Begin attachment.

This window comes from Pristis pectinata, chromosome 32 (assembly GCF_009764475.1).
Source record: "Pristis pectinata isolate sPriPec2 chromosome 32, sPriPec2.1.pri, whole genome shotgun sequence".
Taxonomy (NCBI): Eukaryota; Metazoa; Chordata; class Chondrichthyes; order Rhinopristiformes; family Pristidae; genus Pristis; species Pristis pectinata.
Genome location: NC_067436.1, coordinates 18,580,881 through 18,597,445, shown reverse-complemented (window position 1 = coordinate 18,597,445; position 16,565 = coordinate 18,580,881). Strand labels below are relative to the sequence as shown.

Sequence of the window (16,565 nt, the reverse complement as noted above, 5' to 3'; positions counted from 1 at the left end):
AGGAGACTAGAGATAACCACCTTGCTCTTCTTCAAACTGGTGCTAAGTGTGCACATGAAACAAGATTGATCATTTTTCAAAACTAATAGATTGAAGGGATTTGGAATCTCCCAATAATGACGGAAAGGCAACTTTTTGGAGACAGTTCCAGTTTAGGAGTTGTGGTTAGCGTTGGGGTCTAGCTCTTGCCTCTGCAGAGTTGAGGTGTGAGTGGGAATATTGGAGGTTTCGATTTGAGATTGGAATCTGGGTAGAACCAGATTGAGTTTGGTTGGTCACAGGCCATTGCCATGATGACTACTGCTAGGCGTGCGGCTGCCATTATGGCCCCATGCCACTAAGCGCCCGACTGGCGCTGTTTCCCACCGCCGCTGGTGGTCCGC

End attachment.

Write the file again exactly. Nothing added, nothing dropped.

This window comes from Pristis pectinata, chromosome 32 (assembly GCF_009764475.1).
Source record: "Pristis pectinata isolate sPriPec2 chromosome 32, sPriPec2.1.pri, whole genome shotgun sequence".
Taxonomy (NCBI): Eukaryota; Metazoa; Chordata; class Chondrichthyes; order Rhinopristiformes; family Pristidae; genus Pristis; species Pristis pectinata.
Genome location: NC_067436.1, coordinates 18,580,881 through 18,597,445, shown reverse-complemented (window position 1 = coordinate 18,597,445; position 16,565 = coordinate 18,580,881). Strand labels below are relative to the sequence as shown.

Sequence of the window (16,565 nt, the reverse complement as noted above, 5' to 3'; positions counted from 1 at the left end):
AGGAGACTAGAGATAACCACCTTGCTCTTCTTCAAACTGGTGCTAAGTGTGCACATGAAACAAGATTGATCATTTTTCAAAACTAATAGATTGAAGGGATTTGGAATCTCCCAATAATGACGGAAAGGCAACTTTTTGGAGACAGTTCCAGTTTAGGAGTTGTGGTTAGCGTTGGGGTCTAGCTCTTGCCTCTGCAGAGTTGAGGTGTGAGTGGGAATATTGGAGGTTTCGATTTGAGATTGGAATCTGGGTAGAACCAGATTGAGTTTGGTTGGTCACAGGCCATTGCCATGATGACTACTGCTAGGCGTGCGGCTGCCATTATGGCCCCATGCCACTAAGCGCCCGACTGGCGCTGTTTCCCACCGCCGCTGGTGGTCCGC